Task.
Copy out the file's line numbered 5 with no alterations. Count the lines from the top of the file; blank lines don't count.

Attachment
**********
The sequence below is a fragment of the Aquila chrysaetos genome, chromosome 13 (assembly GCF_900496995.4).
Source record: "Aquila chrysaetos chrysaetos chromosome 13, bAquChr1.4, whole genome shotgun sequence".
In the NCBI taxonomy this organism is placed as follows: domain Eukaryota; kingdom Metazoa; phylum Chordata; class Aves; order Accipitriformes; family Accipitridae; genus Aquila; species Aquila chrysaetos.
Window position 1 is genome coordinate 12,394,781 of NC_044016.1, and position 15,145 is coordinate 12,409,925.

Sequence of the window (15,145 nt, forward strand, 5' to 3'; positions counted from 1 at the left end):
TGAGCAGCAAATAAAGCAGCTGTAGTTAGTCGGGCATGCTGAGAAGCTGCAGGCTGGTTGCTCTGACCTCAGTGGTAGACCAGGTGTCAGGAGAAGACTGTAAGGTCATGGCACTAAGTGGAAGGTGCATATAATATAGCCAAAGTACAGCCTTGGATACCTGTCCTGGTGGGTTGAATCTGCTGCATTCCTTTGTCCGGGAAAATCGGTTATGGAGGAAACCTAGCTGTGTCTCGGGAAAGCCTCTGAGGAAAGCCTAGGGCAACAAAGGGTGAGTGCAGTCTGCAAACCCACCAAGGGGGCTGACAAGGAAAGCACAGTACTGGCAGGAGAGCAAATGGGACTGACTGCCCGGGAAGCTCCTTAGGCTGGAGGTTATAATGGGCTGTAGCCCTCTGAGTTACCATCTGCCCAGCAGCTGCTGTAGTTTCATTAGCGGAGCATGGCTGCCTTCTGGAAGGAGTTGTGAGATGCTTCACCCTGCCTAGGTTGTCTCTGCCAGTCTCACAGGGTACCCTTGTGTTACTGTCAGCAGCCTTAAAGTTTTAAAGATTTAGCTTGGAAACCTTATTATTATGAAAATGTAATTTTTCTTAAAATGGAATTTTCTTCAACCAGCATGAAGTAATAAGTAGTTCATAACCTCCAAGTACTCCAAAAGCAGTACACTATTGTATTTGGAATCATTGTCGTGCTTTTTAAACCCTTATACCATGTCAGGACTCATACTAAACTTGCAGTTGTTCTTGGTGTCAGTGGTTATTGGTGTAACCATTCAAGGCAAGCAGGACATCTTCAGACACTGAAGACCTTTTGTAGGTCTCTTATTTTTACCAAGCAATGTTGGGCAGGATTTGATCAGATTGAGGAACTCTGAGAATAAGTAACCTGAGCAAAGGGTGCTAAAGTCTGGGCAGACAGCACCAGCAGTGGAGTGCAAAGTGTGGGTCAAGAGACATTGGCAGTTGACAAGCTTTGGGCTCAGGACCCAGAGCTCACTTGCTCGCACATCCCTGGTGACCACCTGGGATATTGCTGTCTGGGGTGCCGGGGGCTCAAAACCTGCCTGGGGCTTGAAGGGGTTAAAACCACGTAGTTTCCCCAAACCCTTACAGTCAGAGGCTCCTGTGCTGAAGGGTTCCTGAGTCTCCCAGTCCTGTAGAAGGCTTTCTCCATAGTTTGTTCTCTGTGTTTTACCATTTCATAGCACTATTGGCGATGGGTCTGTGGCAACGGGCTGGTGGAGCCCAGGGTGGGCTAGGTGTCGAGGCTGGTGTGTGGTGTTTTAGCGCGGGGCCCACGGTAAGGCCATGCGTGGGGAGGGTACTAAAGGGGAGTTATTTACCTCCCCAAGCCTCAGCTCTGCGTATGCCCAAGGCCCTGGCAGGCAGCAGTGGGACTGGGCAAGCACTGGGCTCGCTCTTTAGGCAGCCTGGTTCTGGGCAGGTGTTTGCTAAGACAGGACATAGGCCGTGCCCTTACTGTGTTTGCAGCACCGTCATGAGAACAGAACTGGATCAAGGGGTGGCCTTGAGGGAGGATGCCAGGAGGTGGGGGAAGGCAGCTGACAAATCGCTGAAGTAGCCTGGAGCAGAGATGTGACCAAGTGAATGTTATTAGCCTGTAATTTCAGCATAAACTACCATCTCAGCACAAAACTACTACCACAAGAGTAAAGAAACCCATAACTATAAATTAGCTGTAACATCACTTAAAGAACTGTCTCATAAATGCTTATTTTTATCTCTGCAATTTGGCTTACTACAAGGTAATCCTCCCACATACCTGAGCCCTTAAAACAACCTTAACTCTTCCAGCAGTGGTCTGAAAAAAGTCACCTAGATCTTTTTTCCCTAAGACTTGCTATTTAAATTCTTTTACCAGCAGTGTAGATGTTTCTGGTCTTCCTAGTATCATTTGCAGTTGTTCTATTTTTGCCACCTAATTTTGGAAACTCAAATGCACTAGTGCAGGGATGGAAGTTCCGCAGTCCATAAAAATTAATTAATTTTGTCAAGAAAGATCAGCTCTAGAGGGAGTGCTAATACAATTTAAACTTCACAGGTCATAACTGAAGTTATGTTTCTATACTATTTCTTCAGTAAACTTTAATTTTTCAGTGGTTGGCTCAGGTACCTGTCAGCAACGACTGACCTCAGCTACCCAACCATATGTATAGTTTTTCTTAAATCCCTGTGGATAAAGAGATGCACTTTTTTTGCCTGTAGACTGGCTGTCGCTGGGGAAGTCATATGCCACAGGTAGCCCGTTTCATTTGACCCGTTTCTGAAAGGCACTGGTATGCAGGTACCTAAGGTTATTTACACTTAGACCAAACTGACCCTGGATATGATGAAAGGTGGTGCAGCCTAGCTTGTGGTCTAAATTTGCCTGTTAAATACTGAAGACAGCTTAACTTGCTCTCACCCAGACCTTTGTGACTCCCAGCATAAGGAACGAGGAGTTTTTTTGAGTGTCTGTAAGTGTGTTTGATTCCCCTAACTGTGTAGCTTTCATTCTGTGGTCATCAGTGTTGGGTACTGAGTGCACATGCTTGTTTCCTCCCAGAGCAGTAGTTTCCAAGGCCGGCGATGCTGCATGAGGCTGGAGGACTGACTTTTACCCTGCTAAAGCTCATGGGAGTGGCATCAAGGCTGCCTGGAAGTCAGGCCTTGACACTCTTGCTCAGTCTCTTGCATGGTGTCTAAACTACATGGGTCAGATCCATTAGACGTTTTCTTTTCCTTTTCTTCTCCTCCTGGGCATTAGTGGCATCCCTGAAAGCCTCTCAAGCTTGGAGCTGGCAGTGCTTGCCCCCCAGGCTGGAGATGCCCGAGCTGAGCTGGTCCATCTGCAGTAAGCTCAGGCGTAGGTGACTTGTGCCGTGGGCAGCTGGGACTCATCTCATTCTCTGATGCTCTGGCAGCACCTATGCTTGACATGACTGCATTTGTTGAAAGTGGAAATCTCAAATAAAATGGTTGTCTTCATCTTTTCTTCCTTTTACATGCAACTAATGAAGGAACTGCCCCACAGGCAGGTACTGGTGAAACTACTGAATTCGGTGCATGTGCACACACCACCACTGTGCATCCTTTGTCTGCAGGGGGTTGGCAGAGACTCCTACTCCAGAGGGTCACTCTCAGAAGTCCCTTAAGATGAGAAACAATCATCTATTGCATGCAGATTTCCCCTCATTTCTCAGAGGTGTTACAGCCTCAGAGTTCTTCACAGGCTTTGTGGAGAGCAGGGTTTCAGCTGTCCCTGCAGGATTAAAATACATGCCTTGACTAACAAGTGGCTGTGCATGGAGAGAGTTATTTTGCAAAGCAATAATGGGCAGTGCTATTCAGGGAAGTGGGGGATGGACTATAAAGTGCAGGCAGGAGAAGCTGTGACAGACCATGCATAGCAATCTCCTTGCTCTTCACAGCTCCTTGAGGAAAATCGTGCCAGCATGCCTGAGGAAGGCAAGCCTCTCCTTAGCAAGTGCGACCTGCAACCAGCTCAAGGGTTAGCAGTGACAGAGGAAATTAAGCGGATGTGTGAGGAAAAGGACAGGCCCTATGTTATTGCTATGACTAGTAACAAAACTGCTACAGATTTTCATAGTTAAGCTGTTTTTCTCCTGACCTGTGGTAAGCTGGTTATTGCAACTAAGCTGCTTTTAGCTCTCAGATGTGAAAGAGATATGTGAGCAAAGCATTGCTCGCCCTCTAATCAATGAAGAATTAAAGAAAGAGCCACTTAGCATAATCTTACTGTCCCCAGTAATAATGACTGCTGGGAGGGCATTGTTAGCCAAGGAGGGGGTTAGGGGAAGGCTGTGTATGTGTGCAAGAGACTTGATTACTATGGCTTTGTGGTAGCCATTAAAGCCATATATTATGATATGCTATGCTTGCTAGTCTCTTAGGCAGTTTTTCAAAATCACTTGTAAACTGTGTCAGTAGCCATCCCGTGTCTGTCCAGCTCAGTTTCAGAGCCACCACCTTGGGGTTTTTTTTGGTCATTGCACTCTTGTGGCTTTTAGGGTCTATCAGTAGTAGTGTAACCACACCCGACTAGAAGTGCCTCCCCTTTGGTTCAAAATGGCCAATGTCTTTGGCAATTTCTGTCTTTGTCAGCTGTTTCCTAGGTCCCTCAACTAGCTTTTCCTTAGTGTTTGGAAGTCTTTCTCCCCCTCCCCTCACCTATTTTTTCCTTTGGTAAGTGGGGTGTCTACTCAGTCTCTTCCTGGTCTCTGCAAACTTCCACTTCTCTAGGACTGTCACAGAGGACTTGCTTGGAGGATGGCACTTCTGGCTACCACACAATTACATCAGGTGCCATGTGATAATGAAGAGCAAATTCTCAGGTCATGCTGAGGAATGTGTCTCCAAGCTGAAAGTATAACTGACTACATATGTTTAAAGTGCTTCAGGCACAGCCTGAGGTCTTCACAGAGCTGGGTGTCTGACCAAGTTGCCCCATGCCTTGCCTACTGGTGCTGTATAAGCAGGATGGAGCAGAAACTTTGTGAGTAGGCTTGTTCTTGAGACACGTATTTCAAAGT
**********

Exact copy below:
Sequence of the window (15,145 nt, forward strand, 5' to 3'; positions counted from 1 at the left end):